Oh, about that? Finally, we have the Supreme Court, in the Hamdi case, putting the lie to that myth. There is no presumption of innocence—not if you are Hamdi. There is no mercy—not if the government moves you around so you never know whom to sue. There is a cruel hint at mercy for the Guantanamo Bay prisoners—file your papers, but tell your family to abandon hope. You aren't going anywhere anytime soon.

Game, set, match to George Bush.

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In That Case It Was Worth It 

Although it's early in the day for an Article That Everyone Else Has Already Linked To, here's an Article That Everyone Else Has Already Linked To: "Iraq Is Worse Off Than Before the War Began, GAO Reports," by Seth Borenstein of Knight-Ridder.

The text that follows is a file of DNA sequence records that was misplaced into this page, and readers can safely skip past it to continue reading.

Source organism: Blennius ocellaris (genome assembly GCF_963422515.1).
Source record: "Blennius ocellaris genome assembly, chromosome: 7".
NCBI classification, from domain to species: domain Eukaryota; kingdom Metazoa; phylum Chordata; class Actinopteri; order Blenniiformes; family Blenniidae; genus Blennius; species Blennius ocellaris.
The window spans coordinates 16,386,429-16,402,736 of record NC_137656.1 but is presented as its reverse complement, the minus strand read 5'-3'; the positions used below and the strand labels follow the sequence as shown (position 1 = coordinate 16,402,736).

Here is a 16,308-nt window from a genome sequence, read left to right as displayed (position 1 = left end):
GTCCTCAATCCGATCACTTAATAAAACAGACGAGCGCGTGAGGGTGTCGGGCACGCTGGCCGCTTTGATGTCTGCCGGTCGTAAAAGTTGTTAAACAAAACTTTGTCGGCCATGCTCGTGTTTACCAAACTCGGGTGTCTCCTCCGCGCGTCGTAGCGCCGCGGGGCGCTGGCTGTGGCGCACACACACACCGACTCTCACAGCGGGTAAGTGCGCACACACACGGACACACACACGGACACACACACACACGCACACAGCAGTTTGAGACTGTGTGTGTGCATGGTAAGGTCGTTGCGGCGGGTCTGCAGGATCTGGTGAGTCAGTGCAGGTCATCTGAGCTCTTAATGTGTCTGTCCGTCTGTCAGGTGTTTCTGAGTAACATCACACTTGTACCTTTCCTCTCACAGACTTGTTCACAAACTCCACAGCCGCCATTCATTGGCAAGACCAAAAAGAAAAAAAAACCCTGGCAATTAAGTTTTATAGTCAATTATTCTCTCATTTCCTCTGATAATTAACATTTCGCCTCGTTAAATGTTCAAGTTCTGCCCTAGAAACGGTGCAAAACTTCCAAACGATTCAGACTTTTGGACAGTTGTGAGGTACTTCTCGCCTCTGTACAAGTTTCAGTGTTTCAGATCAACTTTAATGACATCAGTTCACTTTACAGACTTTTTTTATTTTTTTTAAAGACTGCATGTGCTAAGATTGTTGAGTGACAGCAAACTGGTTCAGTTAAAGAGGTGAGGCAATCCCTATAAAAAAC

Now that circumstances have forced the administration to abandon Official Rationales #1-5 for starting the war --
1) We are in danger of imminent attack from Saddam and his massive stores of WMD's;
2) Saddam has an active nuclear program;
3) Saddam was in cahoots with the 9/11 terrorists;
4) The democratic model we establish in Iraq will have a domino effect, diminishing the influence of fundamentalist Islam, causing theocracies and dictatorships all through the region to topple;
5) The oppressed people of Iraq were praying for a liberator, and will be forever grateful for our selfless humanitarian intervention;
-- how long will it be until we start to hear variations on:
6) Fuckin' ingrate Hajis had it coming?

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Charybdis Is Kinda Quiet Today. Let's Throw a Rock at Scylla